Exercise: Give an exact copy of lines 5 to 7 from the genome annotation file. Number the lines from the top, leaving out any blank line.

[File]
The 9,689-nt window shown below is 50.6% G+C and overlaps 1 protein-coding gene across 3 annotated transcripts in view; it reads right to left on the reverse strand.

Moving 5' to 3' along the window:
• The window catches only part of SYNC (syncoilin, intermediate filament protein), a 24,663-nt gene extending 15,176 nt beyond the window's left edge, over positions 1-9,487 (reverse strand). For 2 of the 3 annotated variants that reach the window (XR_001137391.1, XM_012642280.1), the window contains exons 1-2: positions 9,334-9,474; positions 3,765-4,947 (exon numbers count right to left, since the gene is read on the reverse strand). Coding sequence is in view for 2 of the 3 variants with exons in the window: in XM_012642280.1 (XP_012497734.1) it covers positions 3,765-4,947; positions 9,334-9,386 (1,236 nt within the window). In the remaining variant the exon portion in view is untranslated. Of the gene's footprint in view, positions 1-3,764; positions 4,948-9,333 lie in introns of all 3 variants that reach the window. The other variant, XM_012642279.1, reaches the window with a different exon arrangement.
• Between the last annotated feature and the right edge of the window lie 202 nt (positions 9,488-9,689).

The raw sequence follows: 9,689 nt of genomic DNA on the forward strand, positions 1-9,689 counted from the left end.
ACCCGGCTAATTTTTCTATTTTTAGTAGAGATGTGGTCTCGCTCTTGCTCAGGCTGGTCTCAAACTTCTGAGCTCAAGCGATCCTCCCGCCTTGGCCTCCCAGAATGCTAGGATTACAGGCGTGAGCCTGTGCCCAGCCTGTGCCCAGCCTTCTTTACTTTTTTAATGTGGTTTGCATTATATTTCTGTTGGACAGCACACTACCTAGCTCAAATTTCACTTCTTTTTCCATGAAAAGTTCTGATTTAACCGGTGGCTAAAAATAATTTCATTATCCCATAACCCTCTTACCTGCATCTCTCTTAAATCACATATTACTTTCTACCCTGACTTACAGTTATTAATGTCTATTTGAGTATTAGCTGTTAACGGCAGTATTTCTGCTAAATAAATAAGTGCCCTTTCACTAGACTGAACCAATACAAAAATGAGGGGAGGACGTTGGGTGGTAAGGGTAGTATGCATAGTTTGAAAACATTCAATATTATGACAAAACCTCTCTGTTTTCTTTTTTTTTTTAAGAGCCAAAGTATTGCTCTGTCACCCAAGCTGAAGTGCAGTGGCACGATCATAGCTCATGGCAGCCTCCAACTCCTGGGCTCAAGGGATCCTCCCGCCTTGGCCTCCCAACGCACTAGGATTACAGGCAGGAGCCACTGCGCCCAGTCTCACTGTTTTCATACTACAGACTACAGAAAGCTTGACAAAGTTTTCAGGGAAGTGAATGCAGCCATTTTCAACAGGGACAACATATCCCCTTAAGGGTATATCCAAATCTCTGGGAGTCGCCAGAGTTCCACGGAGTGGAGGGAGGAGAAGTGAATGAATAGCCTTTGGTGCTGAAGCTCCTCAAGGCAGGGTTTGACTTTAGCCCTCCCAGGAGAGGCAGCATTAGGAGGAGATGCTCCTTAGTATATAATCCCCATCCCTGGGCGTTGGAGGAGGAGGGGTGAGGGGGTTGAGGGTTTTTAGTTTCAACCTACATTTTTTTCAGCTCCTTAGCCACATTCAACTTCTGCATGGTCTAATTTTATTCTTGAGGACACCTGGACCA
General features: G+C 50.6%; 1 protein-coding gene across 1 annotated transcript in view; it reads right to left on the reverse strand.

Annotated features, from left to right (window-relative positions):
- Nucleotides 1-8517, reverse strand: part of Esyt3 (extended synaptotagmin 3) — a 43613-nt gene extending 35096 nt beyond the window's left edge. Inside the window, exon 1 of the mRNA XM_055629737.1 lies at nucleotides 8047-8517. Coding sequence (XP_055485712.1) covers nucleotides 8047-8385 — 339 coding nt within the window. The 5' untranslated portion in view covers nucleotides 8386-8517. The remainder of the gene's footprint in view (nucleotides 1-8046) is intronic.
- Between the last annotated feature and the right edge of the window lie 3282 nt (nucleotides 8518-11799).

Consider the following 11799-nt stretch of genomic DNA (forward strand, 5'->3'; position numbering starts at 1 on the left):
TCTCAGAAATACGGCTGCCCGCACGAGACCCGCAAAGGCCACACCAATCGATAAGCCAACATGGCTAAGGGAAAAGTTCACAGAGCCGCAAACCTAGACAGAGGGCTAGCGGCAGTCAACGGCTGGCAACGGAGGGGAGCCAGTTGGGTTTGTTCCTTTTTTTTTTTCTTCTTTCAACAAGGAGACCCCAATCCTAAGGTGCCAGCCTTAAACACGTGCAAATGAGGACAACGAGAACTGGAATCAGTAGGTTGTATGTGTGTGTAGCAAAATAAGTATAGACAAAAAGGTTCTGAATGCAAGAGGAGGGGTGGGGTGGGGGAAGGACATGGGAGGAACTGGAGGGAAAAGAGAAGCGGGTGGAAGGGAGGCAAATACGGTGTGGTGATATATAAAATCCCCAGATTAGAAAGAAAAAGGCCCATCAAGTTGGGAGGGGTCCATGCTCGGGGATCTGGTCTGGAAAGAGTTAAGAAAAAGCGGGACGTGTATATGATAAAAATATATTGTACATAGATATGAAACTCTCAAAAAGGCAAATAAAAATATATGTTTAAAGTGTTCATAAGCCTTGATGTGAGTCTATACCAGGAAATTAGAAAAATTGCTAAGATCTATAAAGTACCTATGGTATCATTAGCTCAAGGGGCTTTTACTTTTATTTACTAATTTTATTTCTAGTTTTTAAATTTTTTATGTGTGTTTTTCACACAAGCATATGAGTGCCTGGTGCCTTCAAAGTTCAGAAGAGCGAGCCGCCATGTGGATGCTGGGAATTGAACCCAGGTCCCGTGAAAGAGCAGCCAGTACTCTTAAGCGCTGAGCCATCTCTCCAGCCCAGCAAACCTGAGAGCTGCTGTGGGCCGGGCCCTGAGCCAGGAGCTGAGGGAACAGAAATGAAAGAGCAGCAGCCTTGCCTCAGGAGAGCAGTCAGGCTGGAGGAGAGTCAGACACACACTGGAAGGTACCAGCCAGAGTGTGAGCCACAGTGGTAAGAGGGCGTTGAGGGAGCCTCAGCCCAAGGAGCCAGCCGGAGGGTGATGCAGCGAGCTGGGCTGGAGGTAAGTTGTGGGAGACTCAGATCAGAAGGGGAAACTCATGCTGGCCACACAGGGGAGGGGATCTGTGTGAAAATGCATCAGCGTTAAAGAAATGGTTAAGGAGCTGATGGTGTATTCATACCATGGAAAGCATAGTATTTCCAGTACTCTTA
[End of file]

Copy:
The raw sequence follows: 9,689 nt of genomic DNA on the forward strand, positions 1-9,689 counted from the left end.
ACCCGGCTAATTTTTCTATTTTTAGTAGAGATGTGGTCTCGCTCTTGCTCAGGCTGGTCTCAAACTTCTGAGCTCAAGCGATCCTCCCGCCTTGGCCTCCCAGAATGCTAGGATTACAGGCGTGAGCCTGTGCCCAGCCTGTGCCCAGCCTTCTTTACTTTTTTAATGTGGTTTGCATTATATTTCTGTTGGACAGCACACTACCTAGCTCAAATTTCACTTCTTTTTCCATGAAAAGTTCTGATTTAACCGGTGGCTAAAAATAATTTCATTATCCCATAACCCTCTTACCTGCATCTCTCTTAAATCACATATTACTTTCTACCCTGACTTACAGTTATTAATGTCTATTTGAGTATTAGCTGTTAACGGCAGTATTTCTGCTAAATAAATAAGTGCCCTTTCACTAGACTGAACCAATACAAAAATGAGGGGAGGACGTTGGGTGGTAAGGGTAGTATGCATAGTTTGAAAACATTCAATATTATGACAAAACCTCTCTGTTTTCTTTTTTTTTTTAAGAGCCAAAGTATTGCTCTGTCACCCAAGCTGAAGTGCAGTGGCACGATCATAGCTCATGGCAGCCTCCAACTCCTGGGCTCAAGGGATCCTCCCGCCTTGGCCTCCCAACGCACTAGGATTACAGGCAGGAGCCACTGCGCCCAGTCTCACTGTTTTCATACTACAGACTACAGAAAGCTTGACAAAGTTTTCAGGGAAGTGAATGCAGCCATTTTCAACAGGGACAACATATCCCCTTAAGGGTATATCCAAATCTCTGGGAGTCGCCAGAGTTCCACGGAGTGGAGGGAGGAGAAGTGAATGAATAGCCTTTGGTGCTGAAGCTCCTCAAGGCAGGGTTTGACTTTAGCCCTCCCAGGAGAGGCAGCATTAGGAGGAGATGCTCCTTAGTATATAATCCCCATCCCTGGGCGTTGGAGGAGGAGGGGTGAGGGGGTTGAGGGTTTTTAGTTTCAACCTACATTTTTTTCAGCTCCTTAGCCACATTCAACTTCTGCATGGTCTAATTTTATTCTTGAGGACACCTGGACCA
General features: G+C 50.6%; 1 protein-coding gene across 1 annotated transcript in view; it reads right to left on the reverse strand.